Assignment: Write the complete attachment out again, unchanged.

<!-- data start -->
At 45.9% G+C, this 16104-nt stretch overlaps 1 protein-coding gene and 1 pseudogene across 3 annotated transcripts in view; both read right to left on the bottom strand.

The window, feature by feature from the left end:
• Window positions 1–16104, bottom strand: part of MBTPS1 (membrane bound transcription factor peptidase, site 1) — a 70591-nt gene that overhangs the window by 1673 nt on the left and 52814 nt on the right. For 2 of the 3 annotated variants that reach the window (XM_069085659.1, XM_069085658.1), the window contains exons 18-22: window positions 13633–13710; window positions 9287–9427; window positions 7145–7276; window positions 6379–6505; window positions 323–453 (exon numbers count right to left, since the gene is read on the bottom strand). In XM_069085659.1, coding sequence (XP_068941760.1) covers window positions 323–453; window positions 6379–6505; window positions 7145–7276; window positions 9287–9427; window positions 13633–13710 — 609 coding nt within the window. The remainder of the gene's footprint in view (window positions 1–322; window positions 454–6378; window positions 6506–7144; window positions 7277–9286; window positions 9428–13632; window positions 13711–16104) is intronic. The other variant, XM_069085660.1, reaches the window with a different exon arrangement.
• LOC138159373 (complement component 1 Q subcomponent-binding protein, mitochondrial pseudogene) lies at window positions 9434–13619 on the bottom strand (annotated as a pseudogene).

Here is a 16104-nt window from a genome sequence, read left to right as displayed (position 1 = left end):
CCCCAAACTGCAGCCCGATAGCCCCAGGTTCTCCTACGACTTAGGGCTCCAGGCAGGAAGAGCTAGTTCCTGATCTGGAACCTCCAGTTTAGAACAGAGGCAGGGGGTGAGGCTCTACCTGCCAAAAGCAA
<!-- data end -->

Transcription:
At 45.9% G+C, this 16104-nt stretch overlaps 1 protein-coding gene and 1 pseudogene across 3 annotated transcripts in view; both read right to left on the bottom strand.

The window, feature by feature from the left end:
• Window positions 1–16104, bottom strand: part of MBTPS1 (membrane bound transcription factor peptidase, site 1) — a 70591-nt gene that overhangs the window by 1673 nt on the left and 52814 nt on the right. For 2 of the 3 annotated variants that reach the window (XM_069085659.1, XM_069085658.1), the window contains exons 18-22: window positions 13633–13710; window positions 9287–9427; window positions 7145–7276; window positions 6379–6505; window positions 323–453 (exon numbers count right to left, since the gene is read on the bottom strand). In XM_069085659.1, coding sequence (XP_068941760.1) covers window positions 323–453; window positions 6379–6505; window positions 7145–7276; window positions 9287–9427; window positions 13633–13710 — 609 coding nt within the window. The remainder of the gene's footprint in view (window positions 1–322; window positions 454–6378; window positions 6506–7144; window positions 7277–9286; window positions 9428–13632; window positions 13711–16104) is intronic. The other variant, XM_069085660.1, reaches the window with a different exon arrangement.
• LOC138159373 (complement component 1 Q subcomponent-binding protein, mitochondrial pseudogene) lies at window positions 9434–13619 on the bottom strand (annotated as a pseudogene).

Here is a 16104-nt window from a genome sequence, read left to right as displayed (position 1 = left end):
CCCCAAACTGCAGCCCGATAGCCCCAGGTTCTCCTACGACTTAGGGCTCCAGGCAGGAAGAGCTAGTTCCTGATCTGGAACCTCCAGTTTAGAACAGAGGCAGGGGGTGAGGCTCTACCTGCCAAAAGCAA